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Revision: 22
Committed: Mon Apr 7 10:43:47 2008 UTC (11 years, 1 month ago) by kmr
File size: 6383 byte(s)
Log Message:
Documentation fix.

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1 kmr 1 This directory contains the code for the user-defined type,
2     BIOSEG, representing contiguous intervals in biological sequence.
3    
4     (Most of this documentation is copied from contrib/seg/README.seg in the
5     PostgreSQL source).
6    
7    
8     FILES
9     =====
10    
11     Makefile building instructions for the shared library
12    
13     README.bioseg the file you are now reading
14    
15     bioseg.c the implementation of this data type in C
16    
17     bioseg.sql.in SQL code needed to register this type with PostgreSQL
18     (transformed to bioseg.sql by make)
19    
20     INSTALLATION
21     ============
22    
23     Change into the contrib directory in PostgreSQL and unpack the bioseg tar
24     file:
25     gzip -d < bioseg-x.y.tar.gz | tar xf -
26    
27     To install the type, change to the bioseg directory and run
28    
29     make
30     make install
31    
32     The user running "make install" may need root access; depending on the
33 kmr 22 configuration of PostgreSQL. If so this may work:
34 kmr 1
35 kmr 22 sudo make install
36    
37 kmr 1 This only installs the type implementation and documentation. To make the
38     type available in any particular database, do
39    
40     psql -d databasename < bioseg.sql
41    
42     If you install the type in the template1 database, all subsequently created
43     databases will inherit it.
44    
45     To test the new type, after "make install" do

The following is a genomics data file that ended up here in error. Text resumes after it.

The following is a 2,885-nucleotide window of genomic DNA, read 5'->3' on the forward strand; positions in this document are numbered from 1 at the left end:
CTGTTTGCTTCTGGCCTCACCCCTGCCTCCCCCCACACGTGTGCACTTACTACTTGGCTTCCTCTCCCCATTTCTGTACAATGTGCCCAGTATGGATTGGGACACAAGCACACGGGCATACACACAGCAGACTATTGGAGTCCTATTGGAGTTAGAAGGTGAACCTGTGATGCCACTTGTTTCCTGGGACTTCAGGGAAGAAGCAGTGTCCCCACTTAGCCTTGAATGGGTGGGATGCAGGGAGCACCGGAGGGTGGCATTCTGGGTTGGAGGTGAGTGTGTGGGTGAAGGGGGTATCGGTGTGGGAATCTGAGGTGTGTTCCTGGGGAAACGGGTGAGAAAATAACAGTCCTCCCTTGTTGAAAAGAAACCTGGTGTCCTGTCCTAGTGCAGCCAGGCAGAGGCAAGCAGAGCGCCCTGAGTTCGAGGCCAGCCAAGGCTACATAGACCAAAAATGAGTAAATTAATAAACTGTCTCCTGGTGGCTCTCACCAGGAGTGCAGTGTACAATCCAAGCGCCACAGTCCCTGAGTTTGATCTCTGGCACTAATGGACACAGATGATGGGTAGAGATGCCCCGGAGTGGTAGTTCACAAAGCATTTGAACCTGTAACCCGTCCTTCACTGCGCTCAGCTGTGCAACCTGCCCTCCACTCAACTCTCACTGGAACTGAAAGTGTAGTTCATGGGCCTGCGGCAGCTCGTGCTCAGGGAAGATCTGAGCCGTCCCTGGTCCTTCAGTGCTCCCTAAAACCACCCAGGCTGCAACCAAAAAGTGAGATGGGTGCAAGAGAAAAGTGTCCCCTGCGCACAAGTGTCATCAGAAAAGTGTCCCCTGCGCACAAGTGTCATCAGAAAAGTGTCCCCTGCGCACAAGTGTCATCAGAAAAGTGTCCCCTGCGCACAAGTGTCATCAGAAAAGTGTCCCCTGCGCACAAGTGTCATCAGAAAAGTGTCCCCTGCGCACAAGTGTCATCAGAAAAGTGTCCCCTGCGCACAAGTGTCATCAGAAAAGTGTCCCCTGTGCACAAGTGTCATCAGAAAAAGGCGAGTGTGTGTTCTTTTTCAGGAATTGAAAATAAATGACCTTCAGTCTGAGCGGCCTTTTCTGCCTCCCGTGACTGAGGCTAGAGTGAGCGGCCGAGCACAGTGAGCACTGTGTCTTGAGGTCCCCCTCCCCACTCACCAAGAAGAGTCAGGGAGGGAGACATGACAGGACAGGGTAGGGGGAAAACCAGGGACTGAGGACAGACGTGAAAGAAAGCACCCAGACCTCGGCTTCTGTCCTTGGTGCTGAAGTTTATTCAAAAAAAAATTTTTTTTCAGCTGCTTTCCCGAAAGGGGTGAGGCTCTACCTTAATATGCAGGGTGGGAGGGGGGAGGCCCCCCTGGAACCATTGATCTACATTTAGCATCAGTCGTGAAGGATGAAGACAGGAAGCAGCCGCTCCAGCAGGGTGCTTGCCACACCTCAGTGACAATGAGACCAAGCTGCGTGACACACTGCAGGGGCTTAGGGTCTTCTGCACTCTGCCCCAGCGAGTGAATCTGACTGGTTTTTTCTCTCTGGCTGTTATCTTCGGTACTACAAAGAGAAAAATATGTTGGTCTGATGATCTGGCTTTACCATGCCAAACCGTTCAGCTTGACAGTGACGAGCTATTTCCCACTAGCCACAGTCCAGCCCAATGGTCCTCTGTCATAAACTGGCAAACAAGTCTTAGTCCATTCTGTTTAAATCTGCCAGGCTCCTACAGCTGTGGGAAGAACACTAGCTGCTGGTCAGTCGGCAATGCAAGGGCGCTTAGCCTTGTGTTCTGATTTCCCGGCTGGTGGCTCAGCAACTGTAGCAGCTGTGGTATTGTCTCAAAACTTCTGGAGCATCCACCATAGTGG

46    
47     make installcheck
48    
49     If it fails, examine the file regression.diffs to find out the reason (the
50     test code is a direct adaptation of the regression tests from the main
51     source tree).
52    
53     If you have a full installation of PostgreSQL, including the pg_config
54     program, bioseg can be unpacked anywhere and built like:
55    
56 kmr 22 make USE_PGXS=t
57     make install USE_PGXS=t
58 kmr 1
59     and the type can then be installed in a particular database by any user with:
60    
61     psql -d databasename < `pg_config --sharedir`/contrib/bioseg.sql
62    
63    
64     SYNTAX
65     ======
66    
67 kmr 7 The user visible representation of an interval is formed using one or two
68 kmr 1 integers greater than 0 joined by the range operator ('..' or '...').
69     The first integer must be less than or equal to the second.
70    
71 kmr 7 11..22 An interval from 10 to 20 inclusive - length 11 (= 22-11+1)
72 kmr 1
73 kmr 7 1...2 The same as 1..2
74 kmr 1
75 kmr 7 50 The same as 50..50
76 kmr 1
77 kmr 7 In a statement, bioseg values have the form:
78     '<start>..<end>'::bioseg
79     or can be created with:
80     bioseg_create(start, end)
81 kmr 1
82 kmr 7 For example:
83     CREATE TABLE test_bioseg (id integer, seg bioseg);
84     insert into test_bioseg values (1, '1000..2000'::bioseg);
85     or, equivalently
86     insert into test_bioseg values (1, bioseg_create(1000, 2000));
87    
88    
89 kmr 1 USAGE
90     =====
91    
92 kmr 18 See http://www.bioinformatics.org/bioseg/wiki/Main/BiosegUsage for usage
93     examples.
94    
95 kmr 7 The following is a list of the available operators. The [a, b] should be
96 kmr 18 replaced in a statement with 'a..b'::bioseg or bioseg_create(a, b).
97 kmr 1
98     [a, b] && [c, d] Overlaps
99    
100     Returns true if and only if segments [a, b] and [c, d] overlap
101    
102     [a, b] << [c, d] Is left of
103    
104     The left operand, [a, b], occurs entirely to the left of the
105     right operand, [c, d]. It means, [a, b] << [c, d] is true if b
106     < c and false otherwise
107    
108     [a, b] >> [c, d] Is right of
109    
110     [a, b] is occurs entirely to the right of [c, d].